How It Feels To Have A Learning Disability

#Learningdisability #foradults #stayingstrong #Itsok #mamashaveittoo

I’m always writing about my children but I feel like I want to share a little about myself. This isn’t something I like to think about let alone share it with the world. I believe I have a learning disability and I never realized it until I started teaching my oldest son.

When I was younger I had trouble with reading. Not really reading as much of comprehending what I was reading. I never wanted to tell anyone. I never asked for help and I tried to hide from it. I always hated school and since kindergarten, I would count

down until I could graduate. I remember back when I was in 4th grade, I was getting D’s in all my classes. That’s when I learned to start CHEATING!! At such a young age I thought that was the answer to my problems. I totally regret now that cheated all throughout school.

It kind of makes me mad thinking back why nobody saw I was having a problem. I was the quiet, shy girl that tried to stay under the radar. Why didn’t anybody notice that my homework and classwork was all A’s? Once the test was in my face I failed every test. I passed by doing extra credit work and CHEATING on all my other work. I was the youngest out of four girls, so it was pretty easy convincing my sisters I needed “help” with my homework. (they ended up doing it for me)

Once I got into high school, that’s when things started to change. We had to take a standardized tests in 10th grade which I kept failing and failing and failing. After several test, I was able to pass all of them but reading. 11th grade went by and still, I didn’t pass it. 12th grade comes and I switched school so I could focus on my reading and take extra reading classes. This is when I started really pushing myself to do all my work myself. Once again I was getting all A’s but failing test.

All my teachers tried to help but it just wasn’t working. They would put me in a room all by myself so I wouldn’t get distracted while I was testing. I only think that made it worse for me. I couldn’t read without thinking what everyone else was doing. The passages were boring. I had no interested in them so I would start reading than a few minutes later I was thinking about what I had to do after school. I could not focus and once it came down to me answering the questions I was such an over thinker. I got so bad that I convinced myself that there couldn’t be two C answers together.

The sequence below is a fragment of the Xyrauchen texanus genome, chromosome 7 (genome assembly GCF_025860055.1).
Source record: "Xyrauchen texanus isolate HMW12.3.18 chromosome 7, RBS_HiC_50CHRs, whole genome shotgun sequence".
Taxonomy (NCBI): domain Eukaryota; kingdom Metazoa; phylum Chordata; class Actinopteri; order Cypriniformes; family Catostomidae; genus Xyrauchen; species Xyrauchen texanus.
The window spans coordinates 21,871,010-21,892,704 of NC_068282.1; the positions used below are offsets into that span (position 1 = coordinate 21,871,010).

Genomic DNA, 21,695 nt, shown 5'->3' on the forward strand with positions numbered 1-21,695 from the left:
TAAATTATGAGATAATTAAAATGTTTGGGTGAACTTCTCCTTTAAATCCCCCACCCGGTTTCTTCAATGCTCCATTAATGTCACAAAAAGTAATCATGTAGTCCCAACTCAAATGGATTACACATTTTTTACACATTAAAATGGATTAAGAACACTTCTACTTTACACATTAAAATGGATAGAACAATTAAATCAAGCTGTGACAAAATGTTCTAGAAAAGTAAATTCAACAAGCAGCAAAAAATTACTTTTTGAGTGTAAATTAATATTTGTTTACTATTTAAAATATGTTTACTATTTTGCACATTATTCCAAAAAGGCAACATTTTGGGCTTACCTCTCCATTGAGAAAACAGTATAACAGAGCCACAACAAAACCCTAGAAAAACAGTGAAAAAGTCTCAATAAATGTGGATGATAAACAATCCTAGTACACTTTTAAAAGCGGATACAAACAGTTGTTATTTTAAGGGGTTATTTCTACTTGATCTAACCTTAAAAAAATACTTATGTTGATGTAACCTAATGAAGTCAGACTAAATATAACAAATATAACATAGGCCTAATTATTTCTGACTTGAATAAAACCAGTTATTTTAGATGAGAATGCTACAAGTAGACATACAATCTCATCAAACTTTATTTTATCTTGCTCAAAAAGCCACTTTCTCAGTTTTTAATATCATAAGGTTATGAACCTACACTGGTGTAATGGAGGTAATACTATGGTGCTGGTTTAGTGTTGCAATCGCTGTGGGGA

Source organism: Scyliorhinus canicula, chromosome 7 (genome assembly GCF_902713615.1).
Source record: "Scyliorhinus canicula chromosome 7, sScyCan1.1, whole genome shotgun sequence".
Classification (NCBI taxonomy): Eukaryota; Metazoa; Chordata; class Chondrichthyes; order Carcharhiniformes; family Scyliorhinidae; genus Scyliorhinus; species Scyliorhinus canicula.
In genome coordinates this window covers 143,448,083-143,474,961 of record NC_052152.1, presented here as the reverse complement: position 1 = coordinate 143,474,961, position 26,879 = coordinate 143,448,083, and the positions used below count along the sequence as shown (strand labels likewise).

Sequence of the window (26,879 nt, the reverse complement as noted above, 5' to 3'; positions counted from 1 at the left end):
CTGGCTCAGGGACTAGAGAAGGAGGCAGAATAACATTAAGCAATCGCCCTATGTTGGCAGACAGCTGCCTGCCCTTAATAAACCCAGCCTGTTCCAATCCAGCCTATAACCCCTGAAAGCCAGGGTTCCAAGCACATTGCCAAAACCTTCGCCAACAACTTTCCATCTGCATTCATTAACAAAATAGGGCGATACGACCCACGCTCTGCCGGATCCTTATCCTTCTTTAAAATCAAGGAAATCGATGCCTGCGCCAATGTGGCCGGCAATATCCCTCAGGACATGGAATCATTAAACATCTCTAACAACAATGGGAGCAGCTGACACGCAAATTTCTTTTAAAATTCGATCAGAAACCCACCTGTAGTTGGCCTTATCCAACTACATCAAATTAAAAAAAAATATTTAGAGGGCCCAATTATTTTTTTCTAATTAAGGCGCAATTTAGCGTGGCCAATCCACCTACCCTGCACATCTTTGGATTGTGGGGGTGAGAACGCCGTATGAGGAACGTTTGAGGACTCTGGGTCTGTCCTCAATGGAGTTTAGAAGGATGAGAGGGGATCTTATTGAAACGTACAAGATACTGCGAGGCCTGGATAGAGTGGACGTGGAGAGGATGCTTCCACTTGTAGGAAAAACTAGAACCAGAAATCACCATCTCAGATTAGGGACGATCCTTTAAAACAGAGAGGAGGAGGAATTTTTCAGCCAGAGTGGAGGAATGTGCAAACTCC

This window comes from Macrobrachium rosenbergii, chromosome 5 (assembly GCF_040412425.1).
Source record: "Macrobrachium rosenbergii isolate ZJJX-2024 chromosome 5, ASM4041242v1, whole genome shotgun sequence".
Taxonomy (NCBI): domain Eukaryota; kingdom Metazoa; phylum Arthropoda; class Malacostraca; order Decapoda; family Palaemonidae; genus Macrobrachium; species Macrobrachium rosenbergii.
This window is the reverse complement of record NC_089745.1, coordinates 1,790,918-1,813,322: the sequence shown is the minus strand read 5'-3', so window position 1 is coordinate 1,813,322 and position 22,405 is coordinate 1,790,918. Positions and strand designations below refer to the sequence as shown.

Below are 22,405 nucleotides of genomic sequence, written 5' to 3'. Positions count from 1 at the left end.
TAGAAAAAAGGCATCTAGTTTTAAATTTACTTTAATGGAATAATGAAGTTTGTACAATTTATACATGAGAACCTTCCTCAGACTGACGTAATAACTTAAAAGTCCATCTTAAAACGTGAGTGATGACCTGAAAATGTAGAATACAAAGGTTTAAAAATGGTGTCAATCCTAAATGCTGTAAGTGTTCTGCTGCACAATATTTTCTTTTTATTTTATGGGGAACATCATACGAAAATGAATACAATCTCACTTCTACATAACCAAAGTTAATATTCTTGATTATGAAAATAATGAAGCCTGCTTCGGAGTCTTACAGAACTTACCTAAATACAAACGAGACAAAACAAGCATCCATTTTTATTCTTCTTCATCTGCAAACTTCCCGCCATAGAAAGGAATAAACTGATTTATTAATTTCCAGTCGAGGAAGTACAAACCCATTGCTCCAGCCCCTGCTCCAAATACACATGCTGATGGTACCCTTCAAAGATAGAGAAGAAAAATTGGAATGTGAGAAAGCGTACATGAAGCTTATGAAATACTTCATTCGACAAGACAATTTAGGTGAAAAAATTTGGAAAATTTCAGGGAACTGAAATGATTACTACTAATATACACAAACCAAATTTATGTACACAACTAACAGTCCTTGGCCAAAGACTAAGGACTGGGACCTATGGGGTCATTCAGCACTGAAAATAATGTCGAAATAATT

My mom was getting so annoyed that this standardized test was holding me back. My mother then called our local news crew to come out and tell my story. I was, of course, kind of embarrassed but I knew that it was going to help the future children, I was up for the challenge. (A year later the school board did change the rule, if their grades were good they could at least walk with their class.)

It was getting close to graduation and this one standardized test was holding me back to walk with my class. (everyone I grew up with) Straight A’s my senior year, I got a top 10% of my class reward, and I my Cum laude sash presented to me. Yet, I couldn’t walk across the stage with my friends instead I get an INVITATION/TICKET to watch all my friends graduate. Of course, I was happy for all of them but was incredibly sad that I wasn’t up there.

I have my principle tell me to take the GED test and see if I can pass it. Of course, I fail it. I study it again and one more time I finally PASS it. I’m relieved. Finally, I passed a test but then I get really pissed. All this time and stress I had and I could have taken my GED the whole time. I told myself that I was never going to school again. Also, if my children are ahead and they want to take the GED at 15, I was going to let them.

I went on with getting my directors credential and worked with preschoolers and toddlers and I loved it. But once I had my oldest son, I realized I wanted to stay home with him and teach him everything. It’s of course kind of easy teaching children their letters, numbers, colors, and shapes. But I wanted to homeschool him. I was nervous because of my past but I also knew how I was ignored and shuffled about in public school, I didn’t want that to happen to him. I homeschool him with help of a flex virtual school to keep on track.

My boys are very smart and I’m so grateful they don’t have a learning disability that I had to deal with. I watch my oldest learn so quickly. I have to say something one time and he catches on. For me, I remember having such a hard time with something so easy and to see him pick it up makes me so happy. Bradly started kindergarten and is flying through his work. He is doing 2nd-grade reading work already. I honestly couldn’t be happier. I’m so glad that I can be apart of his learning and see exactly what he is doing every day.

So for the children today that have a learning disability, I hope they can overcome their learning disability and they can dream big. Fight for what they want. For the parents of those children, be supportive, don’t give up on them, and be patient. Let them pick out a book and read it together, stop occasionally and ask questions, try to make it fun. Today I love reading mommy blogs and reading all of Nicholas Sparks <a src="//" href=" “>books. I was able to build enough confidence in myself to start my own mommy blog. I think I was able to do it, seeing how smart and strong my boys are. I hope I taught you something or at least gave you a little bit of faith. Love ya, Mary xoxoxo


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